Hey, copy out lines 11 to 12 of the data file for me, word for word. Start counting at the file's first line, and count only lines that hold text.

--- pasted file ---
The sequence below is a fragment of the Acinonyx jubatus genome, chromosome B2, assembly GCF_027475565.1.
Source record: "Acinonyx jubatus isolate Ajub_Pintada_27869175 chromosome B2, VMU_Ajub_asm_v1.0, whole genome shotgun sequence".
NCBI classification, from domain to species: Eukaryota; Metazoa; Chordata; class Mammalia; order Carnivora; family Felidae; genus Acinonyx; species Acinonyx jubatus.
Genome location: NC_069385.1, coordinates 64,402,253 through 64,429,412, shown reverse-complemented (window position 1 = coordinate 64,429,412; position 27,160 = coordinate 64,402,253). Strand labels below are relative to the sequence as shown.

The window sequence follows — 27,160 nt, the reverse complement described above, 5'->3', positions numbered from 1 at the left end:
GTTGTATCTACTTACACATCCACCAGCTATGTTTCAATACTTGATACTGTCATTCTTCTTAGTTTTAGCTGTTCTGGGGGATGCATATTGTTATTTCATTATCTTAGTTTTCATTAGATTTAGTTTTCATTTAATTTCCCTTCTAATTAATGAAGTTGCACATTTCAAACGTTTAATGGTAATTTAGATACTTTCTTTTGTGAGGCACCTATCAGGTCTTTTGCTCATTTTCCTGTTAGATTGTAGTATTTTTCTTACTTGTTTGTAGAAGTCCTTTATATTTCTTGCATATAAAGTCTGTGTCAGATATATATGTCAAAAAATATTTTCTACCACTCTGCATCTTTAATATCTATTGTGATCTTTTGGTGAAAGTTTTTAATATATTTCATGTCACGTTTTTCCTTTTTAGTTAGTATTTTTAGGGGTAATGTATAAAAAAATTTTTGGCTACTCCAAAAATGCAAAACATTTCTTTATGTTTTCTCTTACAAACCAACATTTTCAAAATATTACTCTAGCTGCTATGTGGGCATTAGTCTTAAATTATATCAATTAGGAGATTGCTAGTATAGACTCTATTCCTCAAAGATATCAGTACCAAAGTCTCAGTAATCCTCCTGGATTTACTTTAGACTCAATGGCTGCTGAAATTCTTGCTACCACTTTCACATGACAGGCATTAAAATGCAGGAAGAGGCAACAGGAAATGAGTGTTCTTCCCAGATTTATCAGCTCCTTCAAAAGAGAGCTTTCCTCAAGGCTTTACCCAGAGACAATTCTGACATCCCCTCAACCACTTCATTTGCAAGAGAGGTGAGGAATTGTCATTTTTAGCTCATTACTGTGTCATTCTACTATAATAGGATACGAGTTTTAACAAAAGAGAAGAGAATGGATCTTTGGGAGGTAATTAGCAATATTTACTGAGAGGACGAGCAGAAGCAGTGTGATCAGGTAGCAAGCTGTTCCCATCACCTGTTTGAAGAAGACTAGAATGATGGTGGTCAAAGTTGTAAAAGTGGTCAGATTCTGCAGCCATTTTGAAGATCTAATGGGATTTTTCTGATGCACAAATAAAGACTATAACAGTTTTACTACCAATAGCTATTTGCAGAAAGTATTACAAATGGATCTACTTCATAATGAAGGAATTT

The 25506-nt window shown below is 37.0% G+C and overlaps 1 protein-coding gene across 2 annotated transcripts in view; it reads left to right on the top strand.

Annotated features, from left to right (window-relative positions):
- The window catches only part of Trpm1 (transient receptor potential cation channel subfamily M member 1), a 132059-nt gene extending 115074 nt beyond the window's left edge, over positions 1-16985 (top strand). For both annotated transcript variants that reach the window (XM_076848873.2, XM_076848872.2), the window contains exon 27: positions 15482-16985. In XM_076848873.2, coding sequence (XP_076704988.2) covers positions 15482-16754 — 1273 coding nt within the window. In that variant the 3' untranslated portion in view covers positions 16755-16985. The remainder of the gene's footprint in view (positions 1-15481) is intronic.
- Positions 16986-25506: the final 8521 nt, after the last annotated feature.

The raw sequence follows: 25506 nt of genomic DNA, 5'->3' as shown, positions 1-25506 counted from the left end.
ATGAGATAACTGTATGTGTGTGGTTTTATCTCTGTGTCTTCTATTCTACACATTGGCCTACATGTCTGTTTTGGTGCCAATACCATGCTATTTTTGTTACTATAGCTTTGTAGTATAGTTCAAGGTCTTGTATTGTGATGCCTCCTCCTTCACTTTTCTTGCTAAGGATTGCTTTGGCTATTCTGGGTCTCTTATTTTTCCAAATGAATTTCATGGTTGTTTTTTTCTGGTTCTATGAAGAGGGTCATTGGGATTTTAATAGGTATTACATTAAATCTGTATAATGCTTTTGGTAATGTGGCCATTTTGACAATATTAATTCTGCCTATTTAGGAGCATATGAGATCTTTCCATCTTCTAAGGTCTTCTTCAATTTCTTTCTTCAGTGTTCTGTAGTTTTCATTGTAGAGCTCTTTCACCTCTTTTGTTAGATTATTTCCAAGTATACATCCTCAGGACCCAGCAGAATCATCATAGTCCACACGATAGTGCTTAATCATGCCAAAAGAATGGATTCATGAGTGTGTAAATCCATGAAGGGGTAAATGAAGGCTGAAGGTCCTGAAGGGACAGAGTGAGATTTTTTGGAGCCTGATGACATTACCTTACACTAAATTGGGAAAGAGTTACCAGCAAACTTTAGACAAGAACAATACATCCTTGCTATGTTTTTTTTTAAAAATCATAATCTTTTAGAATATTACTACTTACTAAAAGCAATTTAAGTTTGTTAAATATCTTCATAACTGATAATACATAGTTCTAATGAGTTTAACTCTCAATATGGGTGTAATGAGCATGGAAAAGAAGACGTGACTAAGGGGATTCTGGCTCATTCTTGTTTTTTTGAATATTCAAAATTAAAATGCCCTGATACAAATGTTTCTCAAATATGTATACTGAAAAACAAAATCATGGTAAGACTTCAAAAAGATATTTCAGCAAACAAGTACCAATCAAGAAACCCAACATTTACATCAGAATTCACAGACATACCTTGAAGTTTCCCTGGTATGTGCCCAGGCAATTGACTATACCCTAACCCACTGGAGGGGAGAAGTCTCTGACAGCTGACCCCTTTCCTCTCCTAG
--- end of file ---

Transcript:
The raw sequence follows: 25506 nt of genomic DNA, 5'->3' as shown, positions 1-25506 counted from the left end.
ATGAGATAACTGTATGTGTGTGGTTTTATCTCTGTGTCTTCTATTCTACACATTGGCCTACATGTCTGTTTTGGTGCCAATACCATGCTATTTTTGTTACTATAGCTTTGTAGTATAGTTCAAGGTCTTGTATTGTGATGCCTCCTCCTTCACTTTTCTTGCTAAGGATTGCTTTGGCTATTCTGGGTCTCTTATTTTTCCAAATGAATTTCATGGTTGTTTTTTTCTGGTTCTATGAAGAGGGTCATTGGGATTTTAATAGGTATTACATTAAATCTGTATAATGCTTTTGGTAATGTGGCCATTTTGACAATATTAATTCTGCCTATTTAGGAGCATATGAGATCTTTCCATCTTCTAAGGTCTTCTTCAATTTCTTTCTTCAGTGTTCTGTAGTTTTCATTGTAGAGCTCTTTCACCTCTTTTGTTAGATTATTTCCAAGTATACATCCTCAGGACCCAGCAGAATCATCATAGTCCACACGATAGTGCTTAATCATGCCAAAAGAATGGATTCATGAGTGTGTAAATCCATGAAGGGGTAAATGAAGGCTGAAGGTCCTGAAGGGACAGAGTGAGATTTTTTGGAGCCTGATGACATTACCTTACACTAAATTGGGAAAGAGTTACCAGCAAACTTTAGACAAGAACAATACATCCTTGCTATGTTTTTTTTTAAAAATCATAATCTTTTAGAATATTACTACTTACTAAAAGCAATTTAAGTTTGTTAAATATCTTCATAACTGATAATACATAGTTCTAATGAGTTTAACTCTCAATATGGGTGTAATGAGCATGGAAAAGAAGACGTGACTAAGGGGATTCTGGCTCATTCTTGTTTTTTTGAATATTCAAAATTAAAATGCCCTGATACAAATGTTTCTCAAATATGTATACTGAAAAACAAAATCATGGTAAGACTTCAAAAAGATATTTCAGCAAACAAGTACCAATCAAGAAACCCAACATTTACATCAGAATTCACAGACATACCTTGAAGTTTCCCTGGTATGTGCCCAGGCAATTGACTATACCCTAACCCACTGGAGGGGAGAAGTCTCTGACAGCTGACCCCTTTCCTCTCCTAG